I recently briefed an Android app to an agency to create and when it came over for testing, it broke in a matter of minutes. It wasn’t a particularly sophisticated app, and at first glance it appeared to work well, but when you actually used it for any length of time, it suffered from a bug that made it progressively slower, and data glitches became apparent as more of the content was revealed.
The developer had probably done enough testing to confirm his belief that it was working, but hadn’t thoroughly investigated that it did everything as it should. That’s the art of testing: it’s not about confirming things work, it’s about making sure that nothing is broken, a subtle but important distinction.
As well as checking for obvious bugs, there is a grey area, where an app is designed to work in a way that seems counterintuitive to users. If it feels ‘broken’ when someone tries to do something, it is.
Arguably, testing is the most important part of the whole process of creating Android apps. Apps that offer a bad user experience can get a real kicking in reviews, which deters further downloads. If an app is badly designed, it deserves everything it gets, of course, but it’s heartbreaking when a great app is spoiled by slipshod quality control.
THE EMULATION SOLUTION
Emulators can be a good starting point for weeding out obvious problems. Intel has published emulator system images that enable you to test your Android apps on a virtual Intel-Architecture based device, under the Jelly Bean, Ice Cream Sandwich and Gingerbread versions of Android. (Download Intel’s Android emulators here; you need to click on the Tools and Downloads tab.)
Emulators are a valuable tool, but they’re not enough in themselves. You should also test with as many real devices as possible. Independent app developers might struggle to test with more than a handful of real devices, but even the bestselling devices represent a relatively small proportion of the Android market, so it’s a good idea to test with as many as you can source.
In particular, now that Intel Android devices are entering the market – including the Orange San Diego, and the Motorola RAZR i handsets – it’s important to test apps on this new hardware architecture as well as devices based on other processors.
THE POWER OF THE USER
It’s a good idea to involve users in your testing as much as possible too. Experienced app developers have a good understanding of how users like to use devices, but there are usually a few surprises when any usability testing is carried out, especially if you’re creating apps for audiences outside the main base of young-to-middle-aged phone users. Children and older people can have different expectations of how apps should work, and can need additional guidance, because they don’t have the same reference points that more experienced app users might have.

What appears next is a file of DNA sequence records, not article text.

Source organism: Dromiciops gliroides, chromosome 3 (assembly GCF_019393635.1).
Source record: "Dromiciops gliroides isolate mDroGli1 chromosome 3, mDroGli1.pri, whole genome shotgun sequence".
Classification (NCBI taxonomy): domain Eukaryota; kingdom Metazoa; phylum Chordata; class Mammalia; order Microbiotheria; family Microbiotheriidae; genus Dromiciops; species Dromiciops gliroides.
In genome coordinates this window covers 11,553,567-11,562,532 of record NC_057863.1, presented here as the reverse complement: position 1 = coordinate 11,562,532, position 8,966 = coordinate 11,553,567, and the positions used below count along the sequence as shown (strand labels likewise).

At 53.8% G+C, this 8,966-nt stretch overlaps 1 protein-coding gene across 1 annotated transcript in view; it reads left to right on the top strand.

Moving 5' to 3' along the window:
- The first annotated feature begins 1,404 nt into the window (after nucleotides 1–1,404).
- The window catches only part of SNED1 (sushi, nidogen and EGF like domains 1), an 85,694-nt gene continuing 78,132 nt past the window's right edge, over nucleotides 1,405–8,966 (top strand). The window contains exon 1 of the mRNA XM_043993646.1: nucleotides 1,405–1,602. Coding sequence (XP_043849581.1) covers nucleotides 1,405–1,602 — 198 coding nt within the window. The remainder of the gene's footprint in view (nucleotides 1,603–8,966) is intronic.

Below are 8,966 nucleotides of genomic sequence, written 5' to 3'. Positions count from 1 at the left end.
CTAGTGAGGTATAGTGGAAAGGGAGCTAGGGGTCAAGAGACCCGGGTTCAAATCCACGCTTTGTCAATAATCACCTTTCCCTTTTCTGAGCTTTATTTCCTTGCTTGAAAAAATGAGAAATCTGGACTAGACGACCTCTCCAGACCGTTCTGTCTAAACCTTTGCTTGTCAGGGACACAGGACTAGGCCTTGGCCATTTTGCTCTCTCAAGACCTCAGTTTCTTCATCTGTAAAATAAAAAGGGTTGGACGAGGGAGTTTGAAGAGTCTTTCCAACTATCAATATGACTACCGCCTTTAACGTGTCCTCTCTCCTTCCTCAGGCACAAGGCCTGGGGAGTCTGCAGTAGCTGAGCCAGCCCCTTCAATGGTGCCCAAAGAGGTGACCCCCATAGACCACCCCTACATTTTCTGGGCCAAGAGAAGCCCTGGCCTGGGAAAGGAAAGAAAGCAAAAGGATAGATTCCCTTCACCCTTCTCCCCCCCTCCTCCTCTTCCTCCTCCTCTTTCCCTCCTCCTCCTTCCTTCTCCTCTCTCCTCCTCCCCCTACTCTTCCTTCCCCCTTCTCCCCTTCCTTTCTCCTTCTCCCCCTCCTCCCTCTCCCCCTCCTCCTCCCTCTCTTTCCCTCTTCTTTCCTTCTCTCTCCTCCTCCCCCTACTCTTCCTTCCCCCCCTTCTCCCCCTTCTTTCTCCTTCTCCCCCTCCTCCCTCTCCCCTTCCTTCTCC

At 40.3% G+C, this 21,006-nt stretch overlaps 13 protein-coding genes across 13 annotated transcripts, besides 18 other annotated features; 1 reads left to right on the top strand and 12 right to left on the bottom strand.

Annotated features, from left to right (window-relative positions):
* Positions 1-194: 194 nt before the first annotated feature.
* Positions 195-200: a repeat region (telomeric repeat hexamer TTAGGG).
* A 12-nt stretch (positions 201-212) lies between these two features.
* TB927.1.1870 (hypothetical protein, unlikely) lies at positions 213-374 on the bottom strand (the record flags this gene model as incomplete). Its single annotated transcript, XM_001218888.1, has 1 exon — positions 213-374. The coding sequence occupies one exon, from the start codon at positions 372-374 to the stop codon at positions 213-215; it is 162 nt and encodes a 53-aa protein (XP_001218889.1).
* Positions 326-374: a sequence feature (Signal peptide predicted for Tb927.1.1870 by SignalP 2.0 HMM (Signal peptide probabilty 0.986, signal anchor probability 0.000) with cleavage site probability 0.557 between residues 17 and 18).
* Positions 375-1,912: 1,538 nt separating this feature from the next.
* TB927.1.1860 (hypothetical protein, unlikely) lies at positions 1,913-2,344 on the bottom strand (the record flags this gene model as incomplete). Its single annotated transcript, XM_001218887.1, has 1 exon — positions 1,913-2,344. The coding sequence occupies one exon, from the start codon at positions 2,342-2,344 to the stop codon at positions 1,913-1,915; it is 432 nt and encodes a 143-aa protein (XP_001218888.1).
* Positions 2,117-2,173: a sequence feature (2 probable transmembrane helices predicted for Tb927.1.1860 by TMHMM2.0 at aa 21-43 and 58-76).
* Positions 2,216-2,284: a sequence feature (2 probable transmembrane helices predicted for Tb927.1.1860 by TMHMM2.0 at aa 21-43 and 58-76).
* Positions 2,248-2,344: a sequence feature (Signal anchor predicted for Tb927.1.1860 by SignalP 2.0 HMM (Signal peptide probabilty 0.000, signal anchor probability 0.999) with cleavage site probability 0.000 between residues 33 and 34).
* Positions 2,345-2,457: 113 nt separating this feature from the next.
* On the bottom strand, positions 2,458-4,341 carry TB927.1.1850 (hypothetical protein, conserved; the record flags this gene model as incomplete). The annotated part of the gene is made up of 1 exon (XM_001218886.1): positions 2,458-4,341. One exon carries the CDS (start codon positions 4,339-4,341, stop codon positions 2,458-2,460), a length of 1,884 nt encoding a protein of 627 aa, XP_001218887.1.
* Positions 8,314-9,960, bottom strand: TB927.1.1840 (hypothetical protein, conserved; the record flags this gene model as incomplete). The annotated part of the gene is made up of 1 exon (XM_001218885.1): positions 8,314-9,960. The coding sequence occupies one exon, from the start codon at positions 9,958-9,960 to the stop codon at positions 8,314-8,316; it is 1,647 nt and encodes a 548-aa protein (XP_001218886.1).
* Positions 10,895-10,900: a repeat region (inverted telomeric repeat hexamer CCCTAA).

As well as identifying usability problems, users can often uncover new bugs because they will try things that you might have overlooked in your exploratory testing. While developers must make a conscious effort to try to break the app by doing things it’s not designed to do, users will often try things because they don’t know they’re off limits, and can accidentally reveal bugs that more deliberate testing didn’t find.
Although an app development project can go through phases that are dedicated to testing, such as user testing (with wireframes initially, and then with the app in various stages of development later) and emulation (once there is code available for that), testing isn’t so much a process as a state of mind. The idea of proving everything works as users expect should be interwoven throughout the whole design process.
What tools and techniques have you found useful for making sure your mobile apps work as designed?
This blog post is written by Softtalkblog, and is sponsored by the Intel Developer Zone, which helps you to develop, market and sell software and apps for prominent platforms and emerging technologies powered by Intel Architecture.